The prosecution character in Scott Turow's latest bestseller, Reversible Errors, reflected as follows:
"And the brute truth of prosecution was that you rarely made anybody's existence much better. You stopped the bleeding. You prevented more pain. But you didn't walk out of the building at night expecting to see any trees you had planted."
What thoughts do you have about this view of our role?
[This message was edited by Ken Sparks on 12-02-02 at .]
Posts: 1029 | Location: Fort Worth, TX | Registered: June 25, 2001
When in a dark mood, I think of prosecution as being like that children's arcade game where you try to hit the gophers that pop up with a hammer or club. No matter how many times you hit the gopher, another pops up. Yet, society demands that each gopher that pops up be hit, so hitting the gophers is important because society says so. So you keep hitting gophers.
Keeping with Turow's tree theme, I'd say that someone has to keep the weeds from choking off the young and vulnerable saplings else there are no more trees, period.
Maybe we should consider prosecutors to be society's "weed-pullers" -- I know it doesn't sound glamorous, but we've probably all had that feeling. And we all know what happens when there are no gardeners and the weeds run amok ...
Posts: 2403 | Location: TDCAA | Registered: March 08, 2002
I guess I'd rather be called a weed puller or gardener than a hoe . . .
Is it right to say that we don't solve society's problems, but that we hold the line against those who would destroy our society so that others can solve the problems? After all, poverty is in many ways the root of much of the problem. We can't solve poverty, but we can hold the line against the murderers, robbers, and rapists so that teachers, community leaders, and business leaders can cure poverty, and diminish the ranks of the criminals?
Posts: 2129 | Location: McKinney, Texas, USA | Registered: February 15, 2001
Prosecuting is an honorable profession. Prosecutors stand up for justice. A good prosecutor is the type of person that can find the right punishment for the crime, not just a conviction. A good prosecutor seeks to punish the offender for the law he has broken, taking into account the victim's sense of justice, society's sense of justice, and the defendant's sense of justice. In most cases, each party's sense of justice is opposed to the other party.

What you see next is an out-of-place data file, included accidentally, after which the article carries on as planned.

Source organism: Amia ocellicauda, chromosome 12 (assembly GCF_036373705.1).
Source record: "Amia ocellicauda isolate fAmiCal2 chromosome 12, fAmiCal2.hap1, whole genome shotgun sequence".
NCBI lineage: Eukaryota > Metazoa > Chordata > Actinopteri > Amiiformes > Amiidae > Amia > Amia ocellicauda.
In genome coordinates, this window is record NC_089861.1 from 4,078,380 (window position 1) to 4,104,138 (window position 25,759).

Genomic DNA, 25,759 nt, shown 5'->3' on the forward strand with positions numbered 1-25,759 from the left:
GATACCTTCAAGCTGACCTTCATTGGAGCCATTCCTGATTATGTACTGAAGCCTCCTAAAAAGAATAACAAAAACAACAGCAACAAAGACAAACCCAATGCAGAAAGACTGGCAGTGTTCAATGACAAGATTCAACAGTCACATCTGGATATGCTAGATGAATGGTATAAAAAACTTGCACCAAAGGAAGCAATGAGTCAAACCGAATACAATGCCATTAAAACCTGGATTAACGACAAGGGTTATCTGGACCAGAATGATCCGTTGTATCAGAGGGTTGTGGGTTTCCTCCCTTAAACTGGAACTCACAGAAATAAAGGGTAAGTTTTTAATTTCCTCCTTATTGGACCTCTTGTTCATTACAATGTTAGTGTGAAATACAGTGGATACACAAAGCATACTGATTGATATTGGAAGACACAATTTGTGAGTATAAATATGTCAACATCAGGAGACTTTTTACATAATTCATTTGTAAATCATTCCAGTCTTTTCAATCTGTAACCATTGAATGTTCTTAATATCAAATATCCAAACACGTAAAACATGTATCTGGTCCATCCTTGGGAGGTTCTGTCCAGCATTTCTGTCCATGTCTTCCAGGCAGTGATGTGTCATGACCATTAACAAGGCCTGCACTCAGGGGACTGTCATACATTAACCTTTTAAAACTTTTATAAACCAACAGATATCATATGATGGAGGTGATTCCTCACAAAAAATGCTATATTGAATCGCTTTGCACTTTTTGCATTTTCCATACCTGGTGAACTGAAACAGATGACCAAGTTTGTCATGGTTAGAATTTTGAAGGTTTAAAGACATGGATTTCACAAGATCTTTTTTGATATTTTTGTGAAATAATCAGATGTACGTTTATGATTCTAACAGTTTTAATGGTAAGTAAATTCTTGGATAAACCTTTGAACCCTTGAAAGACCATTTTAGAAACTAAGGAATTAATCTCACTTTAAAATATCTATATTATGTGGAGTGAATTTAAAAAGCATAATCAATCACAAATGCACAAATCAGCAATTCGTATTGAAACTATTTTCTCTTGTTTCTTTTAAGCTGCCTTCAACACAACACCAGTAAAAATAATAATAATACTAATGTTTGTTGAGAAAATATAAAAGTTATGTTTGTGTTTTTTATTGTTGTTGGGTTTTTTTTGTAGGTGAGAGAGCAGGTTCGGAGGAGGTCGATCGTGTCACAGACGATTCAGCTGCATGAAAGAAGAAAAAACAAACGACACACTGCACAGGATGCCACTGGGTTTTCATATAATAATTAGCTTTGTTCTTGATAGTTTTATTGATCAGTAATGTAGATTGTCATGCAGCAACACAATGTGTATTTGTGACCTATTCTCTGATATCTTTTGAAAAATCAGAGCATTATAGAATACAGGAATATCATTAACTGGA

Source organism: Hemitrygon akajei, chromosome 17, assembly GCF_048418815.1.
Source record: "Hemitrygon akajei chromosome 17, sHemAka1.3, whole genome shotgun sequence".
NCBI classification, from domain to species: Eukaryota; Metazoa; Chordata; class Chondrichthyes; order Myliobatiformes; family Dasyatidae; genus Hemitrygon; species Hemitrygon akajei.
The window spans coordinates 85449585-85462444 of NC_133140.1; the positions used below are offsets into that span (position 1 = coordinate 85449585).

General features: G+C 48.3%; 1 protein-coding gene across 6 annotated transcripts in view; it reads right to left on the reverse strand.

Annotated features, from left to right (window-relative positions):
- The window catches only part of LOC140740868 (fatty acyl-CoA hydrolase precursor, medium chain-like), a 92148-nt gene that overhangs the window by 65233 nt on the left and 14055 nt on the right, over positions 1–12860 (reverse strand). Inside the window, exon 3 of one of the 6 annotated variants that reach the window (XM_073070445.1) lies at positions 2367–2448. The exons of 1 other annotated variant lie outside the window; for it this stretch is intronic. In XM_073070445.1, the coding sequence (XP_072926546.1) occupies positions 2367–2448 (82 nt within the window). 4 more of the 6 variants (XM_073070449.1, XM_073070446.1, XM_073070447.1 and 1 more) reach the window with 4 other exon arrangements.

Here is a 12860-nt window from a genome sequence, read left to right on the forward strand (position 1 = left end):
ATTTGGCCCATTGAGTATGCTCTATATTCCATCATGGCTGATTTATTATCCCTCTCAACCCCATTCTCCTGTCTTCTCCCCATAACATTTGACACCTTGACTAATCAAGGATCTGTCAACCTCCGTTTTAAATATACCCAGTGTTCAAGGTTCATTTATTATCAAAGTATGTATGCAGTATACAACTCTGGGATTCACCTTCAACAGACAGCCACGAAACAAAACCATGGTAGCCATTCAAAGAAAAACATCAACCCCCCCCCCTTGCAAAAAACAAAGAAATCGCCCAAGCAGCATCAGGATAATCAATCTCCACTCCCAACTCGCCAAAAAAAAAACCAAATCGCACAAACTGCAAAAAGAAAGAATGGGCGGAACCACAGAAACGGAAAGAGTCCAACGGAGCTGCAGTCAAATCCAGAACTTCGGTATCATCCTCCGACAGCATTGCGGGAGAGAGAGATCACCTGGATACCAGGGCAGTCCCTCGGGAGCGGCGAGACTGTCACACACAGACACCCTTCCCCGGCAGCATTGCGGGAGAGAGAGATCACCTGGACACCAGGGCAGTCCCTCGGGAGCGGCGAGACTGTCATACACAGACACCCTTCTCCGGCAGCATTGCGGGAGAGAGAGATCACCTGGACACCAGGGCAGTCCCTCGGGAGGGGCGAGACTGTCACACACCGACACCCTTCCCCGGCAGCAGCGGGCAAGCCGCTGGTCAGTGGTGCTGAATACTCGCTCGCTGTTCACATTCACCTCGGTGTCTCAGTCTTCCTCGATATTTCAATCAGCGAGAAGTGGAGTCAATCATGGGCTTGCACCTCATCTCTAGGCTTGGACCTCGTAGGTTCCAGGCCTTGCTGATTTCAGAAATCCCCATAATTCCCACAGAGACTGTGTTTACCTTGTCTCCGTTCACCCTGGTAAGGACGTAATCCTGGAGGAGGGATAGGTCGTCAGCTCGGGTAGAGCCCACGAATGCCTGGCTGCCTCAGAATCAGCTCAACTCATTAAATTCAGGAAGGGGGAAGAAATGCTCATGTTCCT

In the end, very few people thank you, and the courtroom will be filled with new criminals at the next hearing. However, a good prosecutor is somewhat a philosopher also. A good prosecutor knows that virtue is its own reward, and pursuing justice is a virtuous profession.
I heard this on a better unamed TV program and liked it. I tracked down the script and copied it for my wall:
"There are heroes in this world. They're called District Attorneys. They don't get to have clients, people who smile at them at the end of the trial, who look them in the eye and say, 'Thank you.' Nobody's there to appreciate the district attorney because we work for the state, and our gratitude comes only from knowing there's a tide out there --- a tide the size of a tsunami coming out of a bottomless cesspool, a tide called crime, which, if left unchecked, will rob every American of his freedom, a tide which strips individuals of the privilege of being able to walk down a dark street or take $20 out of an ATM machine without fear of being mugged. All Congress does is talk, but it's the district attorney who grabs his sword, who digs into the trenches and fights the fight, who dogs justice day after day after day without thanks, without so much as a simple pat on the back, but we do it. We do it. We do it because we are the crusaders, the last frontier of American justice, knowing that if a man cannot feel safe, he can never, never feel free."